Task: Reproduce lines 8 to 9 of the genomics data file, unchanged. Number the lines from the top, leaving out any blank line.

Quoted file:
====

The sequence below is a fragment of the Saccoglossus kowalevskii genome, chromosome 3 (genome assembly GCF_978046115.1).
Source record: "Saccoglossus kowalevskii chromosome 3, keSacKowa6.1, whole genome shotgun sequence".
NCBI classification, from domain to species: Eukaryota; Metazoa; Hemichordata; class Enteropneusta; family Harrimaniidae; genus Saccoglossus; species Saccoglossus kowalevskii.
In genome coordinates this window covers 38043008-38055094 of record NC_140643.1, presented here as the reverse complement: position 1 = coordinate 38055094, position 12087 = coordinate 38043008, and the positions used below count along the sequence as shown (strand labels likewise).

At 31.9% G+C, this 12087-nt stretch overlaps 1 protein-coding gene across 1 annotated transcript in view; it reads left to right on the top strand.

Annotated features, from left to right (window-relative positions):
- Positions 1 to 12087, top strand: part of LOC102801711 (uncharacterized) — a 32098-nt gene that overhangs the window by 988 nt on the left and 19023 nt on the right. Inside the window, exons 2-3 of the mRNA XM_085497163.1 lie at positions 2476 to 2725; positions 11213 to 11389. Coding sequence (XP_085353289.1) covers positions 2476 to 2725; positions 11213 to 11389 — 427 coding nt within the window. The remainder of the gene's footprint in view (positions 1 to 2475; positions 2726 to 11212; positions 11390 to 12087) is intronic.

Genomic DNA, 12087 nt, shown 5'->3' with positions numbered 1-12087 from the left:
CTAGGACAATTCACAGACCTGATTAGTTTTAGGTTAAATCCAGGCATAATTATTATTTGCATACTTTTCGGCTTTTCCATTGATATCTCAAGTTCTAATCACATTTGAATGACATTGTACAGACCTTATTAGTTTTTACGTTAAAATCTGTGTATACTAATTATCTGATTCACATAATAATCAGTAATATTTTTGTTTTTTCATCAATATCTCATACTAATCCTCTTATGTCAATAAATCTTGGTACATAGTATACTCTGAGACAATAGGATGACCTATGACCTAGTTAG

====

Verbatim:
Genomic DNA, 12087 nt, shown 5'->3' with positions numbered 1-12087 from the left:
CTAGGACAATTCACAGACCTGATTAGTTTTAGGTTAAATCCAGGCATAATTATTATTTGCATACTTTTCGGCTTTTCCATTGATATCTCAAGTTCTAATCACATTTGAATGACATTGTACAGACCTTATTAGTTTTTACGTTAAAATCTGTGTATACTAATTATCTGATTCACATAATAATCAGTAATATTTTTGTTTTTTCATCAATATCTCATACTAATCCTCTTATGTCAATAAATCTTGGTACATAGTATACTCTGAGACAATAGGATGACCTATGACCTAGTTAG